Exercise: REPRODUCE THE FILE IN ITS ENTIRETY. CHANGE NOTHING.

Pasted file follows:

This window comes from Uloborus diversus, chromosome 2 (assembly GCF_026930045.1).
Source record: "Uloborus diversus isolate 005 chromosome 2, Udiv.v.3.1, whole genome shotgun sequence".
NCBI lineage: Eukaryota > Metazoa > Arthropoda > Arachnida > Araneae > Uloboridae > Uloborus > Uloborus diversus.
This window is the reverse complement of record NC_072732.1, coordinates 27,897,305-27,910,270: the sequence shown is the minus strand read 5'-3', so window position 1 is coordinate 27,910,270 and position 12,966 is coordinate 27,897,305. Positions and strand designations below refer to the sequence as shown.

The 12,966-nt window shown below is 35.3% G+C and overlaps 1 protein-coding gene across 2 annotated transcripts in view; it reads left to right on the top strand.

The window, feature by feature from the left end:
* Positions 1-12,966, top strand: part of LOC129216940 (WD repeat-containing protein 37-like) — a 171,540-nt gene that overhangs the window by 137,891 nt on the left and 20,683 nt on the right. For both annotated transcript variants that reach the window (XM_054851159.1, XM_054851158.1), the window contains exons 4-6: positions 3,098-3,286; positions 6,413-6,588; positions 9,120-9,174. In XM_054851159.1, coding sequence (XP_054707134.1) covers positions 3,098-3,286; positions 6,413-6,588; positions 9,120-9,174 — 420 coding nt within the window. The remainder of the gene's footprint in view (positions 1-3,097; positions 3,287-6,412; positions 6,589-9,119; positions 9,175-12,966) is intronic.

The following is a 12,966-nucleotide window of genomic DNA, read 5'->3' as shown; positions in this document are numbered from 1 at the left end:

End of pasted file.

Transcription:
This window comes from Uloborus diversus, chromosome 2 (assembly GCF_026930045.1).
Source record: "Uloborus diversus isolate 005 chromosome 2, Udiv.v.3.1, whole genome shotgun sequence".
NCBI lineage: Eukaryota > Metazoa > Arthropoda > Arachnida > Araneae > Uloboridae > Uloborus > Uloborus diversus.
This window is the reverse complement of record NC_072732.1, coordinates 27,897,305-27,910,270: the sequence shown is the minus strand read 5'-3', so window position 1 is coordinate 27,910,270 and position 12,966 is coordinate 27,897,305. Positions and strand designations below refer to the sequence as shown.

The 12,966-nt window shown below is 35.3% G+C and overlaps 1 protein-coding gene across 2 annotated transcripts in view; it reads left to right on the top strand.

The window, feature by feature from the left end:
* Positions 1-12,966, top strand: part of LOC129216940 (WD repeat-containing protein 37-like) — a 171,540-nt gene that overhangs the window by 137,891 nt on the left and 20,683 nt on the right. For both annotated transcript variants that reach the window (XM_054851159.1, XM_054851158.1), the window contains exons 4-6: positions 3,098-3,286; positions 6,413-6,588; positions 9,120-9,174. In XM_054851159.1, coding sequence (XP_054707134.1) covers positions 3,098-3,286; positions 6,413-6,588; positions 9,120-9,174 — 420 coding nt within the window. The remainder of the gene's footprint in view (positions 1-3,097; positions 3,287-6,412; positions 6,589-9,119; positions 9,175-12,966) is intronic.

The following is a 12,966-nucleotide window of genomic DNA, read 5'->3' as shown; positions in this document are numbered from 1 at the left end: